It’s a unique space that plays a dynamic role in the type of learning that Quantum Victoria delivers. Evan Gaulke of Ochre Landscape says that in designing the garden a very close eye was kept on how the outdoor areas could feed into and augment Quantum Victoria’s STEM education programs.

“We didn’t want to just make a pretty space but to make sure it had lots of educational value. There were certain criteria, one of them was shade and another was seating. We sat down and thought about how to make those elements interesting and have educational outcomes,” Gaulke says.

Possibly the most striking element is the shadow pergola; laser cut shapes of scientific formulae, chemical structures and names of famous scientists in the roofing project shadows onto the area below as the sun shines, literally immersing anyone there in the sciences.

“We worked closely with the school science department to come up with the different formulas and names that they wanted to include. They represent important figures in the history of science, technology, engineering and maths.

“I’m fascinated by shadows and images, this is the first time we’ve been able to convince a client that it was a cool idea.”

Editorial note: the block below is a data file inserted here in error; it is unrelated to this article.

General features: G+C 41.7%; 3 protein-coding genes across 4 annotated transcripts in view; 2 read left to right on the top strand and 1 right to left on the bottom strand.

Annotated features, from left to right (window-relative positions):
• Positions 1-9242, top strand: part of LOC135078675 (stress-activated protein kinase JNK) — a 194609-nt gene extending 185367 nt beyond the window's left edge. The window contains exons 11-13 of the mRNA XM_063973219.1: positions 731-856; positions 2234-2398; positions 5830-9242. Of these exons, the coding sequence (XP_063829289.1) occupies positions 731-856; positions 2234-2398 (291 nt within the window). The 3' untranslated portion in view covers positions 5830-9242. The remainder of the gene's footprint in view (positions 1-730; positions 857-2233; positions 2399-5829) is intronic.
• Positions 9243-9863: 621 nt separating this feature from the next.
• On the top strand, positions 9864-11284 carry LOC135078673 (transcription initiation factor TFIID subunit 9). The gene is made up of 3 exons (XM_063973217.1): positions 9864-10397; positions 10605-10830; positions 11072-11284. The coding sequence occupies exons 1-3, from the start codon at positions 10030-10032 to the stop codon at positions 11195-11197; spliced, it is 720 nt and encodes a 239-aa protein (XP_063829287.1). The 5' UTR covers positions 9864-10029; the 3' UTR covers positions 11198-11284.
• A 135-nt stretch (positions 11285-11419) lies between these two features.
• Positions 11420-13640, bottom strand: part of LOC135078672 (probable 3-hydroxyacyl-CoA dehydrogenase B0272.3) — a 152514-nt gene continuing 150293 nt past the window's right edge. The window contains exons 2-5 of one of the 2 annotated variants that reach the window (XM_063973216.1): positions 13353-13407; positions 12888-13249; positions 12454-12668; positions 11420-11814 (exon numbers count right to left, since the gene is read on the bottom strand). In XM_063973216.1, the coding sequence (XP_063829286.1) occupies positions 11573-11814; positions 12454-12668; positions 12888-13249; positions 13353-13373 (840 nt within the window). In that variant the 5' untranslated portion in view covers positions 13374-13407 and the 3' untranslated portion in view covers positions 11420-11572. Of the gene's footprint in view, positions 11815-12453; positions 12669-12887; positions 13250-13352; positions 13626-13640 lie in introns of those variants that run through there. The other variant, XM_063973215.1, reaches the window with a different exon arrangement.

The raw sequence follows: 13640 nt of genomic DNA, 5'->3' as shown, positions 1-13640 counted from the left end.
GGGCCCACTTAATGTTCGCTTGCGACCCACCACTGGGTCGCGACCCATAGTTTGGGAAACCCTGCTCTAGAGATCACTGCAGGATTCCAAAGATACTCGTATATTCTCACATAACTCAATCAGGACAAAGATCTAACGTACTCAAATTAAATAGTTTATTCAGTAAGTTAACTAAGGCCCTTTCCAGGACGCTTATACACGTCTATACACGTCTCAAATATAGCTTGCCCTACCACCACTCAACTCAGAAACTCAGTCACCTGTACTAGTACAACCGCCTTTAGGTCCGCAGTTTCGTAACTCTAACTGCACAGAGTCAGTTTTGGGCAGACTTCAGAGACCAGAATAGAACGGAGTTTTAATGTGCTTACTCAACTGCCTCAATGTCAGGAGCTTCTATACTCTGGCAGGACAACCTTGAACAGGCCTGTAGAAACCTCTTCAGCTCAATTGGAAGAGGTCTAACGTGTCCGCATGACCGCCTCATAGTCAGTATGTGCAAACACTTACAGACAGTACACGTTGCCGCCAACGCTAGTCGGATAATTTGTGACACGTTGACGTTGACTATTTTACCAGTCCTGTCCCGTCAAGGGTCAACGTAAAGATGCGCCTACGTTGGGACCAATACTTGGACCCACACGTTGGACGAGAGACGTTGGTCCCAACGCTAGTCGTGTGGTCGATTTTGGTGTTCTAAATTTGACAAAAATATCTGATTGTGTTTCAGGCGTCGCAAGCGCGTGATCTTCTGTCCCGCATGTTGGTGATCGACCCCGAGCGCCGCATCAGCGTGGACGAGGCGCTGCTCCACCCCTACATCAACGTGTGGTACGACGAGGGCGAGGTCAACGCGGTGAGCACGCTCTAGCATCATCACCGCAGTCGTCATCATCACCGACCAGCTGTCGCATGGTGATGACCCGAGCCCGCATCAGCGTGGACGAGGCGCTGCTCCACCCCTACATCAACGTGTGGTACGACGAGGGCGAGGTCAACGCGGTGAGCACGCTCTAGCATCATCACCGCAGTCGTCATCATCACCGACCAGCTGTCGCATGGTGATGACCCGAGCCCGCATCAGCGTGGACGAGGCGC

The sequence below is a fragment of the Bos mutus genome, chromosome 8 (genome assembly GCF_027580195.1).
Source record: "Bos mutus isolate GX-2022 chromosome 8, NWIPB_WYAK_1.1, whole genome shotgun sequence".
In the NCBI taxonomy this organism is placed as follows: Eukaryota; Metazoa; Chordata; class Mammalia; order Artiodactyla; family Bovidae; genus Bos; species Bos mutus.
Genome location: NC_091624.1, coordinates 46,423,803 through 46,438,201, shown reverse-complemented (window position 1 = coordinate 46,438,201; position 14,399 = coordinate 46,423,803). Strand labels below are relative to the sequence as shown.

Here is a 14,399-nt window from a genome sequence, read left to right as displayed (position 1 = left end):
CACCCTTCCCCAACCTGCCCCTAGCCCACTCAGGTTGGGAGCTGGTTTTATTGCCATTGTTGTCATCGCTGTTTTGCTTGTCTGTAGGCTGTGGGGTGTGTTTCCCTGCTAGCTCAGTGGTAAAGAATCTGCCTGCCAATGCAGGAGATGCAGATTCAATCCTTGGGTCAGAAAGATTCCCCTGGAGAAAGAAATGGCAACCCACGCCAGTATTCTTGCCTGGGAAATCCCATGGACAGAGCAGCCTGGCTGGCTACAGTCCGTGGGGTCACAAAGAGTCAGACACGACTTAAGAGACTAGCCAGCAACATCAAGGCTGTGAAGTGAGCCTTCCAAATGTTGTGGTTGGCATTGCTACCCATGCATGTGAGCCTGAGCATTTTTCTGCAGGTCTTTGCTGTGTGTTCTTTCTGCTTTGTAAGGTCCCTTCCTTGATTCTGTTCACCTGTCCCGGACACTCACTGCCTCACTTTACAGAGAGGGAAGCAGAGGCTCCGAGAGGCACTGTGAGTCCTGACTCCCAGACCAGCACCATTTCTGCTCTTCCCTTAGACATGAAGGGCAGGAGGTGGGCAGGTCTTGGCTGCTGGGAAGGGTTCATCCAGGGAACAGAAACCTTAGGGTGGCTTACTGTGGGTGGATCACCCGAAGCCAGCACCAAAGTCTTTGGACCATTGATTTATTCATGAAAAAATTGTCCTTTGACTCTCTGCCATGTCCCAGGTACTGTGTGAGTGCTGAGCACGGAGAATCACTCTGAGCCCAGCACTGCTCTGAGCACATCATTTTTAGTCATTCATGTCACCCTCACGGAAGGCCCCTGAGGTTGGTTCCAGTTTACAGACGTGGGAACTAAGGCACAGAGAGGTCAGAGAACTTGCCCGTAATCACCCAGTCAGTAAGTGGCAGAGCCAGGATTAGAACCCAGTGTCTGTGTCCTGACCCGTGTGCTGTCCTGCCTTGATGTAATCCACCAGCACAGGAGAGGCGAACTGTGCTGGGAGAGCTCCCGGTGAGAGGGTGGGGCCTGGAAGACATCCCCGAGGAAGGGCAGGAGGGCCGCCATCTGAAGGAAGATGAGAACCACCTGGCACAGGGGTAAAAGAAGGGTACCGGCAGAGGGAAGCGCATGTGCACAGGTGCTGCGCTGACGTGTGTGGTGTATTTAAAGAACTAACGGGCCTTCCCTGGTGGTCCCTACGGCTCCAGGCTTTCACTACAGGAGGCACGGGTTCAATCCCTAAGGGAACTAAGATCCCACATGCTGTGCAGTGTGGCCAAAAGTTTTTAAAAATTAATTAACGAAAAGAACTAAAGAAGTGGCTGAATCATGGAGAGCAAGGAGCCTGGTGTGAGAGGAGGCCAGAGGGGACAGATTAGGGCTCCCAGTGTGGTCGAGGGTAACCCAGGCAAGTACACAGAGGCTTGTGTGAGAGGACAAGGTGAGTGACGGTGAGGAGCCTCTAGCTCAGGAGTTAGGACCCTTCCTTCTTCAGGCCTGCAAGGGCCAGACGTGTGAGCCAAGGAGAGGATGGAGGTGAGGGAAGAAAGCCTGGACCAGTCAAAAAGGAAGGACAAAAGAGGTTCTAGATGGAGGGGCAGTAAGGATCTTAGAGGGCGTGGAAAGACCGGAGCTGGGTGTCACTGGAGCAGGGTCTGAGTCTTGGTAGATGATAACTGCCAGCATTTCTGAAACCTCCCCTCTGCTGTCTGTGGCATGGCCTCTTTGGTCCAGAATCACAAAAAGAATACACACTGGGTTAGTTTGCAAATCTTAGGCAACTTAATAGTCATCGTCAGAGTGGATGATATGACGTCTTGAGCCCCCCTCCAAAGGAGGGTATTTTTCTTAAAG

The garden is mostly used as a break out space but the inclusion of innovative elements like strategically placed QR codes, 22 in all, introduce educational opportunities.

Students who come to the Quantum facility experience an exciting brand of STEM teaching, some of the curriculum is based around time-critical pursuit games where puzzles and challenges are given to the students that need to be solved before the clock ticks down. Students rush about gathering information from the QR codes to complete the task so it’s great fun.

“It’s the first time we’ve been involved with anything like that but it’s something that could be used in any school grounds because a lot of kids have mobile phones. We’ve thought about placing QR codes next to say a stand of Banksia Trees which would talk about Joseph Banks,” Gaulke says.

The garden is bordered by metal laser cut panels, each representing a STEM subject, that were designed to rust over time to complement the colour palette used in the space.

In another clever piece of design thinking, Einstein’s famous E = MC2 formula has been configured into seating in the courtyard.

Gaulke says that his involvement with schools dates back to his very first contract with Ruyton Girls’ School some 20 years ago and that it has been a focus for Ochre Landscape ever since. They work closely with architects who are also heavily involved with the education area.

“I think it quite exciting when you can make all the elements of a landscape relate and put elements into a project that have a purpose and that make for a learning opportunity,” he says.